129

Where can I find the list of errors of which make the ModelState invalid? I didn't see any errors property on the ModelState object.

45

About "can it be that 0 errors and IsValid == false": here's MVC source code from https://github.com/Microsoft/referencesource/blob/master/System.Web/ModelBinding/ModelStateDictionary.cs#L37-L41

public bool IsValid {
    get {
        return Values.All(modelState => modelState.Errors.Count == 0);
    }
}

Now, it looks like it can't be. Well, that's for ASP.NET MVC v1.

4
  • it seems to me that it should not, is it something wrong in Values.All(modelState => modelState.Errors.Count == 0) ? – Omu Nov 24 '09 at 20:15
  • Notice that error can be Message or Exception; for example Html.ValidationSummary does not display exceptions (for security reasons I guess); maybe that's why you don't see errors? How do you check for no errors? – queen3 Nov 24 '09 at 22:15
  • 1
    ModelState.IsValid gives false – Omu Nov 25 '09 at 7:10
  • Ha-ha, that's obvious... how do you check for "values have 0 errors"? – queen3 Nov 25 '09 at 8:36
267

As you are probably programming in Visual studio you'd better take advantage of the possibility of using breakpoints for such easy debugging steps (getting an idea what the problem is as in your case). Just place them just in front / at the place where you check ModelState.isValid and hover over the ModelState. Now you can easily browse through all the values inside and see what error causes the isvalid return false.

modelstate

12
  • 4
    could it be possible that all the values have 0 errors and the modelstate still be invalid ? – Omu Nov 24 '09 at 18:21
  • 1
    as said above, no this is not possible :). Somewhere must be an Error count!=0. – bastijn Nov 24 '09 at 22:12
  • 2
    As an add on, if the ErrorMessage is ambiguous to you, you can go to the keys and it'll show you which variable it's referring to. – Luminous Apr 30 '15 at 18:30
  • 1
    in your View, do: @Html.HiddenFor(model => model.Username) will solve the issue! – Umit Kaya Sep 4 '15 at 11:55
  • 2
    var asdf = ModelState.Values.Where(v => v.Errors.Count > 0); can help you – Cirelli94 Jun 12 '18 at 7:48
52

Paste the below code in the ActionResult of your controller and place the debugger at this point.

var errors = ModelState
    .Where(x => x.Value.Errors.Count > 0)
    .Select(x => new { x.Key, x.Value.Errors })
    .ToArray();
3
  • 3
    Best answer here, should be rated higher. Why spend my time digging through 5 layers of the ModelState object in the debugger when I can just get the errors out of it. I'd be there all morning if I followed the highest rated answer – Sean T Jun 7 '19 at 11:16
  • 2
    this is the best ever – toy Jan 25 '20 at 2:02
  • Or just paste ModelState.Where(x => x.Value.Errors.Count > 0).Select(x => new { x.Key, x.Value.Errors }) into your Watch window while debugging. No need to change code or recompile. – MGOwen May 19 at 2:41
24
bool hasErrors =  ViewData.ModelState.Values.Any(x => x.Errors.Count > 1);

or iterate with

    foreach (ModelState state in ViewData.ModelState.Values.Where(x => x.Errors.Count > 0))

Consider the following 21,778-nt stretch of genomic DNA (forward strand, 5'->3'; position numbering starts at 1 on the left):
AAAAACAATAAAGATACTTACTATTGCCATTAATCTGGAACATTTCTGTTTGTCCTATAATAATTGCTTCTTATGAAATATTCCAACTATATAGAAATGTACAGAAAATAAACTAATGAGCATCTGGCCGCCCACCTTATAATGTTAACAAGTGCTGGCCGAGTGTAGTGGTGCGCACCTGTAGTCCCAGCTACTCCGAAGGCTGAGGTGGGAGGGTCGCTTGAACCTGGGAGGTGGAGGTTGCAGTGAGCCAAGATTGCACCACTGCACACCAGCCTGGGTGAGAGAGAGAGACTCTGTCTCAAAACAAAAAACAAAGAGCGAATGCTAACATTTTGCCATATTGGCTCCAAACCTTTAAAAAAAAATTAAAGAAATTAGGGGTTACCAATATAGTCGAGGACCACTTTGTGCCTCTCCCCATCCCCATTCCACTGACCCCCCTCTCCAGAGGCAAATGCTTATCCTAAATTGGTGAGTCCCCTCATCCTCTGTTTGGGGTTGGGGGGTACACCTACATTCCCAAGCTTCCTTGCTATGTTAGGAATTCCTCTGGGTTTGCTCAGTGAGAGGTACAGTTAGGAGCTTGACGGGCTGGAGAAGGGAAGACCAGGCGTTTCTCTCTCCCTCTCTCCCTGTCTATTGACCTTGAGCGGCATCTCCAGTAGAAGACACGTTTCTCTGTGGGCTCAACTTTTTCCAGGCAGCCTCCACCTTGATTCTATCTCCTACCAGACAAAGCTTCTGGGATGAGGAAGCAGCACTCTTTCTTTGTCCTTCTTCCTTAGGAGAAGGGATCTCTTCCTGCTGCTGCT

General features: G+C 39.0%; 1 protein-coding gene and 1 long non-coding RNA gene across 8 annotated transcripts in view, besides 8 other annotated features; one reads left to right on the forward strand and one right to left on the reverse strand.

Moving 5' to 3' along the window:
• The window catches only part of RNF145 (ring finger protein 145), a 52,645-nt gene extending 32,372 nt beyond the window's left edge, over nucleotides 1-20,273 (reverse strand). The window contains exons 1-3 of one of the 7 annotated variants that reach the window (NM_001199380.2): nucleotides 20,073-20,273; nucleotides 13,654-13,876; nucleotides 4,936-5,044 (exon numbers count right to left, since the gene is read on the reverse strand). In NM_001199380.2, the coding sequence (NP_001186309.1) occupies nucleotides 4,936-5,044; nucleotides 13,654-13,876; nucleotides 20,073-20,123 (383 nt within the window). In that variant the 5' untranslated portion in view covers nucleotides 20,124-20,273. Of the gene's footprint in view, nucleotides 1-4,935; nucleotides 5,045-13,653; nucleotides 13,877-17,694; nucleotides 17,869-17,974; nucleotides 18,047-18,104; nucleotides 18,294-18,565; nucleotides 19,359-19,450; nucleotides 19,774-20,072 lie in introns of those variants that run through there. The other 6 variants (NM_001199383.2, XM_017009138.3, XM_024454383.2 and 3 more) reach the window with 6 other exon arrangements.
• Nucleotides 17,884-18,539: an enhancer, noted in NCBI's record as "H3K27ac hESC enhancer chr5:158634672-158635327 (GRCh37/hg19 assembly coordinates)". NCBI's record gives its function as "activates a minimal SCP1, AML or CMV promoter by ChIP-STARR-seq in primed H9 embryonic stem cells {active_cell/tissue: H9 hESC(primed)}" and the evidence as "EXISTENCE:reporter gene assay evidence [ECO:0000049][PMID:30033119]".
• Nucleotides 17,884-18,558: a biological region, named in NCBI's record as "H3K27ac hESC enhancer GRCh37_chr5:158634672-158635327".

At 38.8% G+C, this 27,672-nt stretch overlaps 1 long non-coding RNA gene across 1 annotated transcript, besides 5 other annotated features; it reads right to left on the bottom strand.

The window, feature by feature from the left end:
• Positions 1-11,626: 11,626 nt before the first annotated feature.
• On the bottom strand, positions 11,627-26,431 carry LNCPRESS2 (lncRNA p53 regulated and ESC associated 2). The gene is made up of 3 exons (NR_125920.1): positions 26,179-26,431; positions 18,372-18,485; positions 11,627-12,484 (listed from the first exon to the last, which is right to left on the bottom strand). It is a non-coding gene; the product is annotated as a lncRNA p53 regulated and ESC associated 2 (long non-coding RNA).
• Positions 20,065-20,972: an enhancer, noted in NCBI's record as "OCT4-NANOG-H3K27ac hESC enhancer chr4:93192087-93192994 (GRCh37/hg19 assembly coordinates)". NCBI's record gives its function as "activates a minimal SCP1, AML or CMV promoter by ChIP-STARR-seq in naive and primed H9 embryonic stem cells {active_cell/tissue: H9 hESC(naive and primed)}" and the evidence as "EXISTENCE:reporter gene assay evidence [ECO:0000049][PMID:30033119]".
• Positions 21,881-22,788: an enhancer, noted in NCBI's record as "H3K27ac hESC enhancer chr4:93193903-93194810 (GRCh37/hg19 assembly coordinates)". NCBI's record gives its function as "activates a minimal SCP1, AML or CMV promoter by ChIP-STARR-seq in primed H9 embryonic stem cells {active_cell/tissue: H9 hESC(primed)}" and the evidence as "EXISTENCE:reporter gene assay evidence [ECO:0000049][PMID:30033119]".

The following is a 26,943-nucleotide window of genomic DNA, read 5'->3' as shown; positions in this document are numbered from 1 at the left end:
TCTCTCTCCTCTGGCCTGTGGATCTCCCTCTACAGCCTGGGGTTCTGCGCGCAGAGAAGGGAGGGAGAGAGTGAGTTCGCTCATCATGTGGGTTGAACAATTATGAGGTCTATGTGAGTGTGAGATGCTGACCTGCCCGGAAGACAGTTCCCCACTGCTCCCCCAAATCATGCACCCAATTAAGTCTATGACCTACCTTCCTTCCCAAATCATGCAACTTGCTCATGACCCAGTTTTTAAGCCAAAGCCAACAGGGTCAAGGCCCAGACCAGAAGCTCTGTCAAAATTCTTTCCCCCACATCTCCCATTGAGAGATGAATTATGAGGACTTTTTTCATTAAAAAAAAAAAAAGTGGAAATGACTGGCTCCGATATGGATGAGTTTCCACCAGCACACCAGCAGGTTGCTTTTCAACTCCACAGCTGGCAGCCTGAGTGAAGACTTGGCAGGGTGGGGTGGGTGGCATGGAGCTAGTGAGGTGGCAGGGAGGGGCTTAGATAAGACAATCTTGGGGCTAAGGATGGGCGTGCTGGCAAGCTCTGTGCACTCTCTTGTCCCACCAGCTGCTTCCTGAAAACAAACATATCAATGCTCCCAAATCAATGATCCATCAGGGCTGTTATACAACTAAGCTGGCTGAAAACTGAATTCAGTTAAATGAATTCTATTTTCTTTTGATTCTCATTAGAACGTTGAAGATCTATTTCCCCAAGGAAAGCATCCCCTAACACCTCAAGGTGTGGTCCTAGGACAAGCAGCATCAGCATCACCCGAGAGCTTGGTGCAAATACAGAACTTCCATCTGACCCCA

{

    }
2
  • could it be possible that all the values have 0 errors and the modelstate still be invalid ? – Omu Nov 24 '09 at 18:23
  • 1
    The modelstate will have a key "Property" and an associated error in the dictionary. the error message could be blank, but the error count will reflect the property count that are invalid. Because the ModelStateDictionary.AddModelError method takes a key, and Exception or error String; it's required to add a model error. – Michael G Nov 24 '09 at 19:16
13

Sometimes a binder throwns an exception with no error message. You can retrieve the exception with the following snippet to find out whats wrong:

(Often if the binder is trying to convert strings to complex types etc)

 if (!ModelState.IsValid)
            {
var errors = ModelState.SelectMany(x => x.Value.Errors.Select(z => z.Exception));

// Breakpoint, Log or examine the list with Exceptions.

  }
2
  • 1
    This code was very helpful to me, but iterating the errors (Exceptions) to get each .Message resulted in "object reference not set to an instance of an object". When I changed z.Exception to z.ErrorMessage I was able to display the error messages. – StackOverflowUser Jun 5 '17 at 10:38
  • This was the solution for me, changing to z.ErrorMessage, although I didn't get an error with z.Exception, just null values. Probably worth updating the original answer. – esp Jul 12 '18 at 10:29
6

If you remove the check for the ModelsState.IsValid and let it error, if you copy this line ((System.Data.Entity.Validation.DbEntityValidationException)$exception).EntityValidationErrors and paste it in the watch section in Visual Studio it will give you exactly what the error is. Saves a lot of time checking where the error is.

2
  • 1
    Really helpful tip. – Ash Feb 25 '19 at 1:26
  • This is the best advice in this thread. The problem I had was a stupid "." (dot) in UserName – mangia Nov 17 '19 at 17:30
3

The ModelState property on the controller is actually a ModelStateDictionary object. You can iterate through the keys on the dictionary and use the IsValidField method to check if that particular field is valid.

3

As has just happened to me - this can also happen when you add a required property to your model without updating your form. In this case the ValidationSummary will not list the error message.

1
  • 1
    This happened to me. Thx for the tip! – Lewis86 Aug 1 '18 at 9:21

Your Answer

By clicking “Post Your Answer”, you agree to our terms of service, privacy policy and cookie policy

Not the answer you're looking for? Browse other questions tagged or ask your own question.